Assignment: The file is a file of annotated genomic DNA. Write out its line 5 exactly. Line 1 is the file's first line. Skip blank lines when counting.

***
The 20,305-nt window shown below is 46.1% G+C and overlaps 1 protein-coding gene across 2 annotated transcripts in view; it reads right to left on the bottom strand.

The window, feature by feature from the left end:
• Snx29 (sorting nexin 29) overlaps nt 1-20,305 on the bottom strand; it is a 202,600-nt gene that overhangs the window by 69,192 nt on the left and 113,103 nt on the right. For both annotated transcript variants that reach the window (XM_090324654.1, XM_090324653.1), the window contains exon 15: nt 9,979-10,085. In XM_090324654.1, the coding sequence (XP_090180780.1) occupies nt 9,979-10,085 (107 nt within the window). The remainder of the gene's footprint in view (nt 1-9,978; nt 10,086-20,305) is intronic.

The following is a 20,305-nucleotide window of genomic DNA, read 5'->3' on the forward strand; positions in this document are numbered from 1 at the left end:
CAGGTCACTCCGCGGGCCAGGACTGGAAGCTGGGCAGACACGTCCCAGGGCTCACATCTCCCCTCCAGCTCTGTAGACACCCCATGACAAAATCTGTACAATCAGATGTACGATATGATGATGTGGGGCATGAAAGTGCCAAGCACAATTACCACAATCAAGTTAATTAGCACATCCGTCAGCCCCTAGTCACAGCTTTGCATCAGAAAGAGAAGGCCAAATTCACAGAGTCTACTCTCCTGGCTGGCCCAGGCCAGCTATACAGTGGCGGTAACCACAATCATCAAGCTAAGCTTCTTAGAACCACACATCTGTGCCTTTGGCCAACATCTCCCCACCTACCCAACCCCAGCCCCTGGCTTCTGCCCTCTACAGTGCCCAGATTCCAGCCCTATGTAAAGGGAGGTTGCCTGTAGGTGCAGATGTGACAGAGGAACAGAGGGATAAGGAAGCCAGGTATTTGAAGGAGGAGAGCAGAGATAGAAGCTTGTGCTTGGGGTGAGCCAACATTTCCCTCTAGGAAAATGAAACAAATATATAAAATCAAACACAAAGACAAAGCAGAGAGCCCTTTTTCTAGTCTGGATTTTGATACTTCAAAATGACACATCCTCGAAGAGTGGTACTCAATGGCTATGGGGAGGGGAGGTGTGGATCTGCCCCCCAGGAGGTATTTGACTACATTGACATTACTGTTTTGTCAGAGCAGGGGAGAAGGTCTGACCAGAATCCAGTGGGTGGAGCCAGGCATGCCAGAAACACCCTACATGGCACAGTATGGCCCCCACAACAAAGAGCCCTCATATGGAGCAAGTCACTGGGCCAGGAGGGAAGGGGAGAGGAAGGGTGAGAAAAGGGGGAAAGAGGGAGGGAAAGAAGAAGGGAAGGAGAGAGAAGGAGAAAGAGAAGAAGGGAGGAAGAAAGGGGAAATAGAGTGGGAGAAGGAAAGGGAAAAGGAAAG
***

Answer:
CAGGTCACTCCGCGGGCCAGGACTGGAAGCTGGGCAGACACGTCCCAGGGCTCACATCTCCCCTCCAGCTCTGTAGACACCCCATGACAAAATCTGTACAATCAGATGTACGATATGATGATGTGGGGCATGAAAGTGCCAAGCACAATTACCACAATCAAGTTAATTAGCACATCCGTCAGCCCCTAGTCACAGCTTTGCATCAGAAAGAGAAGGCCAAATTCACAGAGTCTACTCTCCTGGCTGGCCCAGGCCAGCTATACAGTGGCGGTAACCACAATCATCAAGCTAAGCTTCTTAGAACCACACATCTGTGCCTTTGGCCAACATCTCCCCACCTACCCAACCCCAGCCCCTGGCTTCTGCCCTCTACAGTGCCCAGATTCCAGCCCTATGTAAAGGGAGGTTGCCTGTAGGTGCAGATGTGACAGAGGAACAGAGGGATAAGGAAGCCAGGTATTTGAAGGAGGAGAGCAGAGATAGAAGCTTGTGCTTGGGGTGAGCCAACATTTCCCTCTAGGAAAATGAAACAAATATATAAAATCAAACACAAAGACAAAGCAGAGAGCCCTTTTTCTAGTCTGGATTTTGATACTTCAAAATGACACATCCTCGAAGAGTGGTACTCAATGGCTATGGGGAGGGGAGGTGTGGATCTGCCCCCCAGGAGGTATTTGACTACATTGACATTACTGTTTTGTCAGAGCAGGGGAGAAGGTCTGACCAGAATCCAGTGGGTGGAGCCAGGCATGCCAGAAACACCCTACATGGCACAGTATGGCCCCCACAACAAAGAGCCCTCATATGGAGCAAGTCACTGGGCCAGGAGGGAAGGGGAGAGGAAGGGTGAGAAAAGGGGGAAAGAGGGAGGGAAAGAAGAAGGGAAGGAGAGAGAAGGAGAAAGAGAAGAAGGGAGGAAGAAAGGGGAAATAGAGTGGGAGAAGGAAAGGGAAAAGGAAAG